TD-SCDMA gets the last laugh

John C. Tanner
15 Oct 2009

Last month's LTE conference in Hong Kong offered plenty of updates from cellcos on their plans for LTE, but little in the way of new topics to talk about - with two exceptions. One was the concept of LTE as ADSL substitute and possibly FTTH challenger (see this month's "First Mile: LTE to take on FTTH in Japan").

The second was TD-LTE. Which is astounding.

I say this because TDD has always been the stepchild of the 3G world. It had two standards under IMT-2000 and gave cellcos that acquired unpaired spectrum during 3G license auctions something to do with it - like, say, offer fixed-line broadband substitution in unserved areas much like Wimax is doing now. Only they didn't, of course. Cellcos were focused on FDD-based W-CDMA, and despite the efforts of a handful of companies like IPWireless and InterDigital, TD-CDMA (the UMTS version of TDD) never caught on.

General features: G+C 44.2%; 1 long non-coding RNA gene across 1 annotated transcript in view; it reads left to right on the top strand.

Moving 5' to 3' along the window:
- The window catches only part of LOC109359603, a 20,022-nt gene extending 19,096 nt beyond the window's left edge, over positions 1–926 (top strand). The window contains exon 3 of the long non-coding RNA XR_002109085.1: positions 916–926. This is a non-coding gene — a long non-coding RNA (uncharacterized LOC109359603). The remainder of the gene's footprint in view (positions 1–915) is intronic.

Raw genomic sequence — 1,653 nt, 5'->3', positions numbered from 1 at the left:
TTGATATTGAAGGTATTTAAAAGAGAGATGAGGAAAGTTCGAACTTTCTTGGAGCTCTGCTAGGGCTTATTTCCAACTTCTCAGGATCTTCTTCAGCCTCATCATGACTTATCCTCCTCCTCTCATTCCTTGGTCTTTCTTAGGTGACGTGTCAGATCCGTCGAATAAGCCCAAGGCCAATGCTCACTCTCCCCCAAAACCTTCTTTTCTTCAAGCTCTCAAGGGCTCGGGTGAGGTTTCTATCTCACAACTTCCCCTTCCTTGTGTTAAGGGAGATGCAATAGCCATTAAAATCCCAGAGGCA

Delay tactics

China's version, TD-SCDMA, generated even less love. TD-SCDMA carried too much political baggage that became increasingly noticeable as China's MII continuously put off issuing 3G licenses in an apparent plan to wait until TD-SCDMA was ready for commercial prime time - and, more importantly able to compete against W-CDMA and EV-DO.

Almost a full decade after the ITU approved it for IMT-2000, TD-SCDMA went live in 2008 (in extremely limited quantities), and China Mobile has already slashed its end-of-2009 subscriber target by 70%. Meanwhile, critics have piled on China for obstinately backing a technology that would only serve to isolate it in a 3G world, as no one in the world was ever going to seriously adopt TD-SCDMA.

Oh how they laughed.

They're not laughing now.

Well, all right, they're laughing a little. But they're paying a lot closer attention to its possibilities, especially now that TD-SCDMA is primed to evolve into a global standard: TD-LTE.


No Comments Yet! Be the first to share what you think!